Utilities on the US market are trading with substantially different patterns than their Canadian counterparts. Let’s take a look at the stocks and see how to treat utilities on either side of the border, from a technical traders point of view.
We can follow the SPDR Select Utilities ETF for pretty clear view of the pattern for utility stocks in the USA. It’s probably the most widely traded utilities ETF on the south side of the border, so it’s volume profile is representative of the sector itself. As you will note on the weekly chart of XLU above, the market is in a longer termed uptrend for the sector.
Further analysis of XLU on the daily chart above shows us what could be a minor breakout of a consolidation pattern. That would need to be confirmed by further price action that stays above $49. Neartermed momentum (stochastics, RSI) is trending up and not yet overbought, while the longer termed momentum indicator MACD is diverging bearishly. General moneyflow (AD line at bottom) is bullish, but moneyflow momentum (top pane) is waning a bit. Relative strength vs the S&P500 is flat. Overall, not a bad looking chart. Utilities are not in their favorable performance season, thus the sector may stay in-line with market performance until the spring – which is when the official outperformance period often begins.
As you will note on the weekly chart for the BMO Utilities ETF above – which tends to be one of the widely followed Canadian Utility ETF’s – the ETF had been range bound for a very long period of time. Only last year did it break its almost impenetrable lid of $16.60. After forming another small level of consolidation at just under $17.30, it looks like the sector is breaking out again.
On the daily chart, note how moneyflow (AD line at bottom) is dead-flat for ZUT. Like US utilities, the sector has rising momentum that is not yet overbought, but a negative divergence by the longer termed MACD momentum indicator. Unlike US utilities – comparative strength to the S&P500 is favorable. Not shown on this chart is comparable strength to the TSX- so you will have to take my word for it that the sector is also doing better than the broad TSX.
Because the trend has been in place on the US utilities sector ETF (XLU) for several years, it’s safe to buy the sector and hold it, while ignoring the “speedbumps” along the way. Keep the stock so long as the trendline holds if you are a long termed investor who likes the 3.3% current yield on XLU. On the other hand, the Canadian utilities market is not necessarily trending. Yes, the breakout by ZUT is favorable, but the ETF’s history suggests that it can consolidate for long periods. Should ZUT fail to hold its current breakout price of just under $17.30, it could easily fall back towards old resistance (new support) of $16.60. So, the breakout is bullish and warrants consideration for new investors, but it’s not quite as predictable in price behavior as XLU.
Keith’s BNN show on Monday
Click here to view my Globe and Mail article and BNN market commentary, along with my Top Picks from Monday’s MarketCall Tonight show.
If I understood correctly, you said that later into February, you plan to put a lot of your cash to work. I wonder if we will get that 3-4% dip we typically get during this month….after what Trump said yesterday. The ramp-up on Thursday was relatively impressive and we closed above 2300. Could this be the time to add most of our cash, instead of waiting any longer?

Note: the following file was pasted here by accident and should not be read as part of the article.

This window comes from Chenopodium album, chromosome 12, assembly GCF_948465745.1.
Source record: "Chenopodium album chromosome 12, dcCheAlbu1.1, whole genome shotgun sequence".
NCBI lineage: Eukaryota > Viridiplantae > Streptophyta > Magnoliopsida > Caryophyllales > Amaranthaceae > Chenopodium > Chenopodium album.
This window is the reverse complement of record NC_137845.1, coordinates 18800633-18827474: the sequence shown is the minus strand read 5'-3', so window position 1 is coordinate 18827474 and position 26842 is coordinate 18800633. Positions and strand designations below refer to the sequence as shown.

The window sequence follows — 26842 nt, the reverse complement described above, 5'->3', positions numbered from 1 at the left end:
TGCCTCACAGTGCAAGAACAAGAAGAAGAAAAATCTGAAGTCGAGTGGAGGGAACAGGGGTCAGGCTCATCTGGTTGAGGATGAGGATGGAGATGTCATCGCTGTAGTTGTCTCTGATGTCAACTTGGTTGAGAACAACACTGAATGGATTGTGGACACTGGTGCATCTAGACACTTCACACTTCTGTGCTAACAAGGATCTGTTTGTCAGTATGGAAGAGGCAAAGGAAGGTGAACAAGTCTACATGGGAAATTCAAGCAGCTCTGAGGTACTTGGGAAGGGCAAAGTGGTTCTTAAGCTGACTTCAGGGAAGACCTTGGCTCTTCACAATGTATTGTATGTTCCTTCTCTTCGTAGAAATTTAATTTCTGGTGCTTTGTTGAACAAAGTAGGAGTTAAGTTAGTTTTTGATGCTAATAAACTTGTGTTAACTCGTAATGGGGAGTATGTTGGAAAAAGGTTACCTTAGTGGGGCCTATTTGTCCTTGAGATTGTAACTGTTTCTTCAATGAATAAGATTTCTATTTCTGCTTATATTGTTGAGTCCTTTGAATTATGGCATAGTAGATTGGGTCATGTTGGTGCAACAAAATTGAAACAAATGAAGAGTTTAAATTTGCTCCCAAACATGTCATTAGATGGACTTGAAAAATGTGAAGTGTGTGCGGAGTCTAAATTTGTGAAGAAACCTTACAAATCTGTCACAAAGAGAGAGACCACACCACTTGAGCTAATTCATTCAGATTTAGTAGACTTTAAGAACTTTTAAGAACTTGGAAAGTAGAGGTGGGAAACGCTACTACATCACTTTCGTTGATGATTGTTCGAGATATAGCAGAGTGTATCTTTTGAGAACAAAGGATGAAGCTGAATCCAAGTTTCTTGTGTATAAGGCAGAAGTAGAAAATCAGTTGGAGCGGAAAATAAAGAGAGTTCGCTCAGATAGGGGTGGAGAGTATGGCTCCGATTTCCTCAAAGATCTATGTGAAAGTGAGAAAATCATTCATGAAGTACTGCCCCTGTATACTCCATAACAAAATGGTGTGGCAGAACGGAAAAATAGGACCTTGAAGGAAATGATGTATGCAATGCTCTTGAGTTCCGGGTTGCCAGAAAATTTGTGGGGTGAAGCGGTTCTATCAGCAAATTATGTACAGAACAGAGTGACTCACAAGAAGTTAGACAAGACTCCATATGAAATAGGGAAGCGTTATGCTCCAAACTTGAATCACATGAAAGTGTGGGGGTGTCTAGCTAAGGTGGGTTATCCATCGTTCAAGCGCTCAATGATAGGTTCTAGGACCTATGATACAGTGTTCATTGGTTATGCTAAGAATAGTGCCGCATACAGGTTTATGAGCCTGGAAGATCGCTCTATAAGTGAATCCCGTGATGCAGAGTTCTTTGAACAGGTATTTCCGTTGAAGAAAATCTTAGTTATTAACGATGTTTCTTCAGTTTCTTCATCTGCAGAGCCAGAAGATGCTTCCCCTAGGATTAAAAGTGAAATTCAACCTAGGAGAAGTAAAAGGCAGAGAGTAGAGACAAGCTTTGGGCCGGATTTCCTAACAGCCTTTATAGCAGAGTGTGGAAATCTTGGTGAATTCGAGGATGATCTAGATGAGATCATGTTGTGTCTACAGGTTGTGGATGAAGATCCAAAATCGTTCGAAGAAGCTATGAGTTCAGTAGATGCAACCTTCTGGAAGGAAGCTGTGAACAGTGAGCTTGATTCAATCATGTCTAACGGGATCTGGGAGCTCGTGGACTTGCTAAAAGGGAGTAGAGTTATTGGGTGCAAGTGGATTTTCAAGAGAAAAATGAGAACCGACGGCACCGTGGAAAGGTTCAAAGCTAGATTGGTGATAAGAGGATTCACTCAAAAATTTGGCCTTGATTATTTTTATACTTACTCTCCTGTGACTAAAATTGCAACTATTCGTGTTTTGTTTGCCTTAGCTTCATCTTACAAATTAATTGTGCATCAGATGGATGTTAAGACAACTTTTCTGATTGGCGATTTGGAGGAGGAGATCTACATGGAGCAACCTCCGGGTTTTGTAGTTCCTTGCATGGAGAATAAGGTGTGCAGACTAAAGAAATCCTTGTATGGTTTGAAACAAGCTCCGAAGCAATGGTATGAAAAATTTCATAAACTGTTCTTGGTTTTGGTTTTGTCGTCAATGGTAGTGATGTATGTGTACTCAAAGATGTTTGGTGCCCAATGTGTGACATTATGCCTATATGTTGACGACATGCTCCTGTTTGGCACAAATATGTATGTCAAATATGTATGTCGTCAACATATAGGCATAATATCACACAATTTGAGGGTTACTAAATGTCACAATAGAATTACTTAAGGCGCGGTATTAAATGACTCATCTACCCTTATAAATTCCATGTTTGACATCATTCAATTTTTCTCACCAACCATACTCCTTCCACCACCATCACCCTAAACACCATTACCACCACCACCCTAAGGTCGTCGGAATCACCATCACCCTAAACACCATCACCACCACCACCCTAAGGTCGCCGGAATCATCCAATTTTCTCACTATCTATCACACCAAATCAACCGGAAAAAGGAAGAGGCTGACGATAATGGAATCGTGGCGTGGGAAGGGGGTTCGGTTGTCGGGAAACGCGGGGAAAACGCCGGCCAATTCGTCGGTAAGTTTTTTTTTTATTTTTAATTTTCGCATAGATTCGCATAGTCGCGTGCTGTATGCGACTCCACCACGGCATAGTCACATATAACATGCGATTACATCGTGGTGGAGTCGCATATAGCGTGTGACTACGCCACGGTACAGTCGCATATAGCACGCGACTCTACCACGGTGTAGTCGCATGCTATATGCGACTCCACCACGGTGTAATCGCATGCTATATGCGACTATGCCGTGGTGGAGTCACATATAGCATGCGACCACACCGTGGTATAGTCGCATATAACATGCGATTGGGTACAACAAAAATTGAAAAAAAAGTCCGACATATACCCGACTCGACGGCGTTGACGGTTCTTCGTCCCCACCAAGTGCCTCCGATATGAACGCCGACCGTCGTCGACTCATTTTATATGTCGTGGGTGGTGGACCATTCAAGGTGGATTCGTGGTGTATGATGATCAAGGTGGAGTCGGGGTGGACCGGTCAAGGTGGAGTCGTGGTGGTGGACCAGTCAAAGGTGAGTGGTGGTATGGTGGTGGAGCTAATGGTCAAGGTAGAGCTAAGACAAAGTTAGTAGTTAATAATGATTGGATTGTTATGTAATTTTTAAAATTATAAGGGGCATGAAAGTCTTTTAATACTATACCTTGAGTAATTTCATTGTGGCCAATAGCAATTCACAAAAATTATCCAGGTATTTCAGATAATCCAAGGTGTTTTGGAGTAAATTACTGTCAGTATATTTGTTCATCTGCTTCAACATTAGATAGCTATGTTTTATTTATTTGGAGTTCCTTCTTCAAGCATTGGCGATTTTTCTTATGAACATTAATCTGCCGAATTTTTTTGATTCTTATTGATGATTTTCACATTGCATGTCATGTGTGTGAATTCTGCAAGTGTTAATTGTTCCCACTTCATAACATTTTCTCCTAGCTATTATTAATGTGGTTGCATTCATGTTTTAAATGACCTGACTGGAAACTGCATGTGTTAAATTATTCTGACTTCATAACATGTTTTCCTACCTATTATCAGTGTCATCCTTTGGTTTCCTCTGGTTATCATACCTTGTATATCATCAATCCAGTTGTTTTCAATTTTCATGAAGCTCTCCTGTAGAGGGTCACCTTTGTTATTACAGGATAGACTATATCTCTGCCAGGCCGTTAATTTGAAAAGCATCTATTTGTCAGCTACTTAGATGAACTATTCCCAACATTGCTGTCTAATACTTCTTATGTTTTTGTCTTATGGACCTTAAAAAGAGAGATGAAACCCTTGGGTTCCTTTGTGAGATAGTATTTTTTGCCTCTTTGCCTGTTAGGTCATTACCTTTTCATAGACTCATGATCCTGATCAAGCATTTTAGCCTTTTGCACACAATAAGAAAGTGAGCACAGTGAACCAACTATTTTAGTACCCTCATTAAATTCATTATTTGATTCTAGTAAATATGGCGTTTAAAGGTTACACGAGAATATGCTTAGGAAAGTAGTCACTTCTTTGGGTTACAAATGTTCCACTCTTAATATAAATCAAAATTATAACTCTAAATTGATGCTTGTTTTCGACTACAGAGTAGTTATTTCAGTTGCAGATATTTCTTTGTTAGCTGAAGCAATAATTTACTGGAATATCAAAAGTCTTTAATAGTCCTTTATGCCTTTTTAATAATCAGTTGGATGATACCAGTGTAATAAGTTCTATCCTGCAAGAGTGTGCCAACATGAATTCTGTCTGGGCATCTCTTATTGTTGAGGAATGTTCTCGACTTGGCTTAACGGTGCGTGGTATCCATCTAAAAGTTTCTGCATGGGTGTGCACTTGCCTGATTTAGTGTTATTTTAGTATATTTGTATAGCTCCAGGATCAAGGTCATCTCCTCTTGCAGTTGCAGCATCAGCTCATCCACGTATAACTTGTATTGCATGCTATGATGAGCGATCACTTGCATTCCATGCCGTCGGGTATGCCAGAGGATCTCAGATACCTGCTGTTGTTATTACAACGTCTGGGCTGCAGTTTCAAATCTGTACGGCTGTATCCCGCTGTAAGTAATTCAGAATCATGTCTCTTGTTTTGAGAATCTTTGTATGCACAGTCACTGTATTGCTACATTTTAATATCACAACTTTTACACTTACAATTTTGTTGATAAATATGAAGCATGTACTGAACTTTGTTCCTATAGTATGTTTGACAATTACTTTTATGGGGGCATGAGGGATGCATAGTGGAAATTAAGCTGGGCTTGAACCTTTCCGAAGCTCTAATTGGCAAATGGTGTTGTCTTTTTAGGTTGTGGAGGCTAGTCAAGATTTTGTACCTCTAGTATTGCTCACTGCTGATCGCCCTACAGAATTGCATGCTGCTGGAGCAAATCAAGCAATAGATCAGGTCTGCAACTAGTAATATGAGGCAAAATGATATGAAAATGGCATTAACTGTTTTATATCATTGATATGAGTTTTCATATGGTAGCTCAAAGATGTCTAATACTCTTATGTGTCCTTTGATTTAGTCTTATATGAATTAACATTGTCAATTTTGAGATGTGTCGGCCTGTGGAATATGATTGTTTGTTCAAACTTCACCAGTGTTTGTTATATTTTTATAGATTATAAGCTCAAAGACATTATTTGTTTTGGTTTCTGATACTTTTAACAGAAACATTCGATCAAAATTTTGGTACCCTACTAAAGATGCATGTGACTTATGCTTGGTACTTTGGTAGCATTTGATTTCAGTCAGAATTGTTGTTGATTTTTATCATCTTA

Super appreciated. Have a good weekend!
Yes–that’s the question of the day, Matt!!!!!
I bought a little bit yesterday, but still hold 15% cash–personally I’ll hold the cash another week or so then go in. Statistics are statistics–they suggest a directional bias, but not an absolute.
Thank you for the answer Keith,
I think having “missed out” 2 or 3% is not a big deal, if the chances of a draw down were high. The important thing for me is to not “hope” that we get the pullback that “I want”. Then the train could really leave me behind, with Trump as the conductor. And then, I could be 6-8% behind. So I’ll take your advice and wait a few days, however the fact that Trump hasn’t revealed his “lower tax” plan, I doubt we’ll get a “sell on news”. I guess we’ll just have to see!
My greatest hope is that our government doesn’t do the opposite and raise capital gains tax. Then all this trading we do would get real expensive suddenly!
Re a cap gains tax: Well, somebody’s gotta pay for the Bombardier bailout, the GM bribe, the nannies, the multiple vacations, the 69,000 newly hired government workers (’cause that’s what builds an economy–more government costs!), the refugee costs, and the massive and rising debt.
HI Keith, is fundamentally Utilities not the best investments in rising rates economy or you just thinking a short trade ?
Common thought is that rising rates are bad for utilities, however that is usually only the case in rapid rising rates–something that is not likely to happen any time soon. In fact, gently rising rates – assumed – are ok for utilities–was such condidtions implies a decent economy, and thus theoretically more usage and better conditions for the utilities sector.
That’s about all i can say fundamentally about the sector
And now, we return to our regularly scheduled Technical Analysis program.
Good morning Keith,
You are planning to invest the cash that you are holding in the next week or so. Last december you talked about smart/dumb money spread was very big. Are these samart money holders started to deploy some of their cash?
Smart money remains at 20% confident in market upside, while dumb money sits at 72% bullish according to the statistics just released by sentimentrader.com
Thats a negative outlook.